20/08/1917 - WELL-KNOWN MEDICAL MAN FOUND WITH SKULL CRUSHED

Police Believe Dr. MacRobbie May Have Met With Foul Play

Three Well-Know Citizens Held—Blood-Spattered Room Tells of Struggle.

*PICTURE* DR. D. G. MACROBBIE Well-known physician who was found dead about midnight in the office of the Crescent Oil Company, Cannon and Caroline streets. In connection with the affair the police are holding tree other well-known citizens, pending the inquest, which opened at noon to-day.

Another mysterious death was reported to the police about one o’clock this morning, when the body of Dr. D. G. MacRobbie, 58 Hess street, was discovered by the night watchman of the Crescent Oil Co., lying in the office of the company, corner of Caroline and Cannon streets, in a pool of blood. Detective Harry Sayers, who was on night duty at the Central Police Station received the message from Herbert L. Asselstine, who, finding the side door to the office open, investigated and made the ghastly discovery of Dr. MacRobbie lying in a pool of his own blood beside one of the heavy office tables.

The first act of Mr. Asselstine after finding the body, was to call Manager Harry Bell of the Crescent Oil Co., who immediately called Dr. Langs and Dr. McNichol, who upon arrival, pronounced the man dead from one and one-half hours to two hours before they arrived. The police were notified, Detective Sayers arriving at the scene of the tragedy between one and two o’clock. The remains were removed in the ambulance to the City Hospital morgue, where it was viewed by the jury at 12 noon to-day.

That the death of Dr. MacRobbie its surrounded in deep mystery, and that there are suspicions of foul play in connection with the finding of the body at that hour in the office of the Crescent Oil Co., is borne out by three arrests made by Detective Sayers, who took into custody Harry Smith, the manager of the company, 187 Jackson street west; Joseph McAuliffe, a real estate agent, 9 1-2 John street north and Walter Scott, 419 Bay street north, all three being lodged in the cells.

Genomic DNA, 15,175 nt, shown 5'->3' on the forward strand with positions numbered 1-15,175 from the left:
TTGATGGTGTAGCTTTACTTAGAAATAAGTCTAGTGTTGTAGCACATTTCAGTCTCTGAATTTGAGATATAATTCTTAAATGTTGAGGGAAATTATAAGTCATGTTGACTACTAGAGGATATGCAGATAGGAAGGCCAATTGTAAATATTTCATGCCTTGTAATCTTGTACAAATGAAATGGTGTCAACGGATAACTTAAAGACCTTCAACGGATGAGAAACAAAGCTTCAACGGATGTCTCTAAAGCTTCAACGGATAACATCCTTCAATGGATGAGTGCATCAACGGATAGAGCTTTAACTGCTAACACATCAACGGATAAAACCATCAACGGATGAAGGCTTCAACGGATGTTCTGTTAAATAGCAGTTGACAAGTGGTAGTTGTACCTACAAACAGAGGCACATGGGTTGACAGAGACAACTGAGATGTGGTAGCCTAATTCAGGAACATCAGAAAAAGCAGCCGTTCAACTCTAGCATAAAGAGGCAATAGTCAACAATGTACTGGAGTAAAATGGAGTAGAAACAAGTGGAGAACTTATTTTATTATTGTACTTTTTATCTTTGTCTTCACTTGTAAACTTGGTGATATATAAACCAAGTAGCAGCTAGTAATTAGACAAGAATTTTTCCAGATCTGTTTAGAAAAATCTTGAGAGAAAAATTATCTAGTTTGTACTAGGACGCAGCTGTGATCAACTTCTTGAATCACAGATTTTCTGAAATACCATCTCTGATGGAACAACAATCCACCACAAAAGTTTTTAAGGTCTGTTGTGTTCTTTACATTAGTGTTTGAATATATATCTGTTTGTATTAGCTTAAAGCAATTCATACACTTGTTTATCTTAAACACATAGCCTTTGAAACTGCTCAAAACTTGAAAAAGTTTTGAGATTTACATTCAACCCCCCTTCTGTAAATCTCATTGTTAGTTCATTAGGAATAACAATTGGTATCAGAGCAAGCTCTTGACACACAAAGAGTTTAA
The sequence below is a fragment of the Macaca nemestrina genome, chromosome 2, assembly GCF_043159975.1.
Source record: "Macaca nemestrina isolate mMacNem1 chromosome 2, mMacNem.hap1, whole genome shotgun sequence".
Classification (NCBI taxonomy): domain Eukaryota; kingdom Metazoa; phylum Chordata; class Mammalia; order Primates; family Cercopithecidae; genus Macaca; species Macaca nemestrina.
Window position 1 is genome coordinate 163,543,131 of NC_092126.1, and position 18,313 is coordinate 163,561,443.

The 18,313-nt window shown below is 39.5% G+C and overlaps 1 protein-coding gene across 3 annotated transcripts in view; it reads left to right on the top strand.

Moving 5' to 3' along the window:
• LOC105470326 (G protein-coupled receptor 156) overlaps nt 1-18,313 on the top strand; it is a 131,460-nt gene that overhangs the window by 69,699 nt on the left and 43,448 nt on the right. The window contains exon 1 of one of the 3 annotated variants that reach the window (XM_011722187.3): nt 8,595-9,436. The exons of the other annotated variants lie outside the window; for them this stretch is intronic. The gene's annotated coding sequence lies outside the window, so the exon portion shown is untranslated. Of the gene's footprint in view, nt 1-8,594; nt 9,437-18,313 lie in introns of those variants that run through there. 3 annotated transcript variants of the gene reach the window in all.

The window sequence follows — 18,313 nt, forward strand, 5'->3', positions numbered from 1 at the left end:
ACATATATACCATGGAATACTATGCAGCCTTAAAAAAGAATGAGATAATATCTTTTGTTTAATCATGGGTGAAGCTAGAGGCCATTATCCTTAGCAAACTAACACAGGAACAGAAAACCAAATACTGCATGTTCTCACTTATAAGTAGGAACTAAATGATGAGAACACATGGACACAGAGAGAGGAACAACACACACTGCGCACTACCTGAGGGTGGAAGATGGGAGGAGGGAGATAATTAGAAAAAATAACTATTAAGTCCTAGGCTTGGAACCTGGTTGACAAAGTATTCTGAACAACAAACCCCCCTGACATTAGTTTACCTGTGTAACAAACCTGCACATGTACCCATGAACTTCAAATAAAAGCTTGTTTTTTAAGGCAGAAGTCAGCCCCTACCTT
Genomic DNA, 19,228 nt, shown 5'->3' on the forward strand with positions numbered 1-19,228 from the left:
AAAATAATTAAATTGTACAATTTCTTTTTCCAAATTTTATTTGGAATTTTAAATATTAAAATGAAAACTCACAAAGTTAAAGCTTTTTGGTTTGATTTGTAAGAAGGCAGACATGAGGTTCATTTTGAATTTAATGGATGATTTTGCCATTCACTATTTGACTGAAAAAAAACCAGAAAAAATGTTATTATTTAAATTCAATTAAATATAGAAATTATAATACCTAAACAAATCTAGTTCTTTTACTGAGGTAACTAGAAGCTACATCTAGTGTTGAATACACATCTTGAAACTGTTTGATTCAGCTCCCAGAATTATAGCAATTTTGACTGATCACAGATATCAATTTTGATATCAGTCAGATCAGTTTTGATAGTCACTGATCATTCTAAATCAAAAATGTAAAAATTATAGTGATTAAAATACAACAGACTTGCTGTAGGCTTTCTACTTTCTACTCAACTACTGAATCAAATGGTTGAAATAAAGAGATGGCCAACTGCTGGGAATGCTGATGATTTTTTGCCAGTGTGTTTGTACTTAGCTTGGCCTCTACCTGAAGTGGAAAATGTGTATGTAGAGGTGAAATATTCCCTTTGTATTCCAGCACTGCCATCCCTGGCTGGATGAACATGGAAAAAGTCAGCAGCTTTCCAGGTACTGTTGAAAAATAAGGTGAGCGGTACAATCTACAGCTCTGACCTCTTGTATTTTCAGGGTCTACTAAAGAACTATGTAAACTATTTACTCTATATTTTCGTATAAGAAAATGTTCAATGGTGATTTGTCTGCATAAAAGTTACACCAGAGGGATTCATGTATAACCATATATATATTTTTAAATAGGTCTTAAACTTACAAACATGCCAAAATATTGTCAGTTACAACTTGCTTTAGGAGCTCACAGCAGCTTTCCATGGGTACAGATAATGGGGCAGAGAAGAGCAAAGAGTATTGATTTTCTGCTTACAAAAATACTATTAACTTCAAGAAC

It was stated that the skull of the victim had a deep wound in the back part, near the base, but that there were no indications in the office that there had been a struggle.

The office furnishings are of the massive type, there being in addition to the furnishings several heavy bars of iron, which were presumably used in connection with the shifting of heavy cases. Dr. McNichol, the coroner, who was one of the first to arrive on the scene, when he was there after midnight did not observe any sign of a struggle in the office, yet there could have been a struggle amidst such heavy furnishings without making any appreciable difference to the appearance of the office.

Dr. MacRobbie’s father, Rev. Dr. G. G. MacRobbie recently of Nelson and Knox Presbyterian churches Tansley, Ont., was immediately informed of the tragedy, arriving on an early morning train. The sad news has completely crushed that aged minister, who lost his wife eighteen months ago. Rev. MacRobbie is well known throughout the province. He was the first High Chief Ranger of the Canadian Order of Foresters.

Dr. D. G. MacRobbie was well known in Hamilton, where he has practiced for the past ten years. He moved here from Victoria Harbor, where he had practiced medicine for eight years. Deceased was a graduate of the University of Toronto, taking his Arts degree in 1896, graduating in medicine in 1899. Beside the widow, he leaves to small girls, aged 2 and 5.

JURY VIEWS BODY

That there has been a foul murder in connection with the death of Dr. MacRobbie at midnight last night in an upper room over the offices of the Crescent Oil Co., every circumstance in connection with the surroundings seem to bear out.

The coroner’s jury, with Sargt. Wm. Hawkins as foreman viewed the remains in the city hospital morgue at 12.15 today. Dr. McNichol, the coroner, pointed out to the jury that the victim’s head was badly crushed in at the back, but as to the extent of the injuries which had been inflicted, nothing definite could be ascertained until after the post-mortem, which will be performed this afternoon. One of the jurors also remarked on the bruised condition of the left hand of the victim, which had the appearance of having received a heavy blow from some hard instrument.

LOTS OF BLOOD AROUND